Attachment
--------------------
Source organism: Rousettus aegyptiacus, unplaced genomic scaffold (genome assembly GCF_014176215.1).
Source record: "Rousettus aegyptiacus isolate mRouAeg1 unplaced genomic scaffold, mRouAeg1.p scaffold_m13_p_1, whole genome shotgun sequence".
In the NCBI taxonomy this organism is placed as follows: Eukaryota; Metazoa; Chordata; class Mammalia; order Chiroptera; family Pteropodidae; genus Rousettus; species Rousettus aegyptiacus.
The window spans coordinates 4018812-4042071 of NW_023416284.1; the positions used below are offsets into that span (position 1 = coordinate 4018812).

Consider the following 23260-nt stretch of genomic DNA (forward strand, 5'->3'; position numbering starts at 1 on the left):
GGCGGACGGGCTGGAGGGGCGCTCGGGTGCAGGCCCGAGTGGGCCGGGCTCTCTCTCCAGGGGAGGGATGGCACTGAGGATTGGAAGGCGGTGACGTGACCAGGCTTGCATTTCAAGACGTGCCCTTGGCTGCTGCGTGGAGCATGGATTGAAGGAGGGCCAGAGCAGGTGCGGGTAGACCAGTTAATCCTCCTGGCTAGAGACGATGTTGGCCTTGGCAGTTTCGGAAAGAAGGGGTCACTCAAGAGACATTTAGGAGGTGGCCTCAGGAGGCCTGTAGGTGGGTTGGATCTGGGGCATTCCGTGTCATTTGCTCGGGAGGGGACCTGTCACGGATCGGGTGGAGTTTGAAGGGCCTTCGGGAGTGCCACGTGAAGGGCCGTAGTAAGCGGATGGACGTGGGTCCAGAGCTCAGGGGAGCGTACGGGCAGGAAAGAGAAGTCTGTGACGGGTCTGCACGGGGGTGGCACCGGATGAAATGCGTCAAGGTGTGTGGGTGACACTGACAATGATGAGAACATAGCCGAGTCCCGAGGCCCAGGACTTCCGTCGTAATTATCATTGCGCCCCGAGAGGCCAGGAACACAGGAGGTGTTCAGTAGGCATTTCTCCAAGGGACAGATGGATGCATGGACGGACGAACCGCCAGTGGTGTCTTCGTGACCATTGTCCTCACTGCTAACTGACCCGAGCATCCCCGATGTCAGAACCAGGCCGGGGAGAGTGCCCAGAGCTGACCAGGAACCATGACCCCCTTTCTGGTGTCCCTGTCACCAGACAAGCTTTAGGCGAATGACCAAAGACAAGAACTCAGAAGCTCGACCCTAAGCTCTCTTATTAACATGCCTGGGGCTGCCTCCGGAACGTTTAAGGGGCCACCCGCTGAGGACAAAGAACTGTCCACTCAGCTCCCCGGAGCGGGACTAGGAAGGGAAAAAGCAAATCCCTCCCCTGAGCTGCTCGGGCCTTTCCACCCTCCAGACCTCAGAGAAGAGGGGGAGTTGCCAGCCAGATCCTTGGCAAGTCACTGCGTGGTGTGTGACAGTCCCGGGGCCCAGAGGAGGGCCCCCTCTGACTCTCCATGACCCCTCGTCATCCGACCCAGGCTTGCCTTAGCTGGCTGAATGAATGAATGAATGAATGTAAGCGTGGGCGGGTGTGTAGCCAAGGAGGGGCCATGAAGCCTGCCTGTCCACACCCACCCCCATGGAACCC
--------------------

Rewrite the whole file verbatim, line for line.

Source organism: Rousettus aegyptiacus, unplaced genomic scaffold (genome assembly GCF_014176215.1).
Source record: "Rousettus aegyptiacus isolate mRouAeg1 unplaced genomic scaffold, mRouAeg1.p scaffold_m13_p_1, whole genome shotgun sequence".
In the NCBI taxonomy this organism is placed as follows: Eukaryota; Metazoa; Chordata; class Mammalia; order Chiroptera; family Pteropodidae; genus Rousettus; species Rousettus aegyptiacus.
The window spans coordinates 4018812-4042071 of NW_023416284.1; the positions used below are offsets into that span (position 1 = coordinate 4018812).

Consider the following 23260-nt stretch of genomic DNA (forward strand, 5'->3'; position numbering starts at 1 on the left):
GGCGGACGGGCTGGAGGGGCGCTCGGGTGCAGGCCCGAGTGGGCCGGGCTCTCTCTCCAGGGGAGGGATGGCACTGAGGATTGGAAGGCGGTGACGTGACCAGGCTTGCATTTCAAGACGTGCCCTTGGCTGCTGCGTGGAGCATGGATTGAAGGAGGGCCAGAGCAGGTGCGGGTAGACCAGTTAATCCTCCTGGCTAGAGACGATGTTGGCCTTGGCAGTTTCGGAAAGAAGGGGTCACTCAAGAGACATTTAGGAGGTGGCCTCAGGAGGCCTGTAGGTGGGTTGGATCTGGGGCATTCCGTGTCATTTGCTCGGGAGGGGACCTGTCACGGATCGGGTGGAGTTTGAAGGGCCTTCGGGAGTGCCACGTGAAGGGCCGTAGTAAGCGGATGGACGTGGGTCCAGAGCTCAGGGGAGCGTACGGGCAGGAAAGAGAAGTCTGTGACGGGTCTGCACGGGGGTGGCACCGGATGAAATGCGTCAAGGTGTGTGGGTGACACTGACAATGATGAGAACATAGCCGAGTCCCGAGGCCCAGGACTTCCGTCGTAATTATCATTGCGCCCCGAGAGGCCAGGAACACAGGAGGTGTTCAGTAGGCATTTCTCCAAGGGACAGATGGATGCATGGACGGACGAACCGCCAGTGGTGTCTTCGTGACCATTGTCCTCACTGCTAACTGACCCGAGCATCCCCGATGTCAGAACCAGGCCGGGGAGAGTGCCCAGAGCTGACCAGGAACCATGACCCCCTTTCTGGTGTCCCTGTCACCAGACAAGCTTTAGGCGAATGACCAAAGACAAGAACTCAGAAGCTCGACCCTAAGCTCTCTTATTAACATGCCTGGGGCTGCCTCCGGAACGTTTAAGGGGCCACCCGCTGAGGACAAAGAACTGTCCACTCAGCTCCCCGGAGCGGGACTAGGAAGGGAAAAAGCAAATCCCTCCCCTGAGCTGCTCGGGCCTTTCCACCCTCCAGACCTCAGAGAAGAGGGGGAGTTGCCAGCCAGATCCTTGGCAAGTCACTGCGTGGTGTGTGACAGTCCCGGGGCCCAGAGGAGGGCCCCCTCTGACTCTCCATGACCCCTCGTCATCCGACCCAGGCTTGCCTTAGCTGGCTGAATGAATGAATGAATGAATGTAAGCGTGGGCGGGTGTGTAGCCAAGGAGGGGCCATGAAGCCTGCCTGTCCACACCCACCCCCATGGAACCC